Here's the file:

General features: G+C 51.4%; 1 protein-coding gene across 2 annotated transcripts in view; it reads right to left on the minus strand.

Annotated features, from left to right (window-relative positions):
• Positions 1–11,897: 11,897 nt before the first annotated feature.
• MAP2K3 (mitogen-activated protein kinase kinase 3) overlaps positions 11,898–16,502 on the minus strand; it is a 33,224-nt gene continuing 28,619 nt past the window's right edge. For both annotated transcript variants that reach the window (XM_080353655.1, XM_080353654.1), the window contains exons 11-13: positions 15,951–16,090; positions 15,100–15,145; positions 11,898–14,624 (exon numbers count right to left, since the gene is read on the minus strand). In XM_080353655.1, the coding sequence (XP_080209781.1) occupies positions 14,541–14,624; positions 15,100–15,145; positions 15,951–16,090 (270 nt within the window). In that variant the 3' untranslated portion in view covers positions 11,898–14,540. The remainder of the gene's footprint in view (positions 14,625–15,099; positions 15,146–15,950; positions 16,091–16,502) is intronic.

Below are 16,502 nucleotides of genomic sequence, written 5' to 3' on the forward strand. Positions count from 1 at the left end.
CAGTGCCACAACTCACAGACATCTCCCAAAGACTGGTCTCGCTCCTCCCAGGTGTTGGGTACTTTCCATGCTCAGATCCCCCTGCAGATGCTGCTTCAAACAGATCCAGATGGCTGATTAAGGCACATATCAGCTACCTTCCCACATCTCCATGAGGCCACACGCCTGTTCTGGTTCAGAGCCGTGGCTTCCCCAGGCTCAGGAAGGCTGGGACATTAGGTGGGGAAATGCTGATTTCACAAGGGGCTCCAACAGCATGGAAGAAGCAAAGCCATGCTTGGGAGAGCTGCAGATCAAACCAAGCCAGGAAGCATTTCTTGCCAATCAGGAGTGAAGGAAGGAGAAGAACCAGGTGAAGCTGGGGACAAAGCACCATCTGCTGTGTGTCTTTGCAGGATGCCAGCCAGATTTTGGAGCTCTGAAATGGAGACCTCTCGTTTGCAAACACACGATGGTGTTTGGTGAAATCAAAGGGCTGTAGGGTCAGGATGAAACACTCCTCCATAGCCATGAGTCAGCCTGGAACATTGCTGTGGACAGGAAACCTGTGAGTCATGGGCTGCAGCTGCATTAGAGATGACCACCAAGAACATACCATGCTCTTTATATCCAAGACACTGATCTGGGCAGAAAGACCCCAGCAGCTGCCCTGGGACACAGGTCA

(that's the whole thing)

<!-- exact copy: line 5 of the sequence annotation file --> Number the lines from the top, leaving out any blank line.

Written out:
Below are 16,502 nucleotides of genomic sequence, written 5' to 3' on the forward strand. Positions count from 1 at the left end.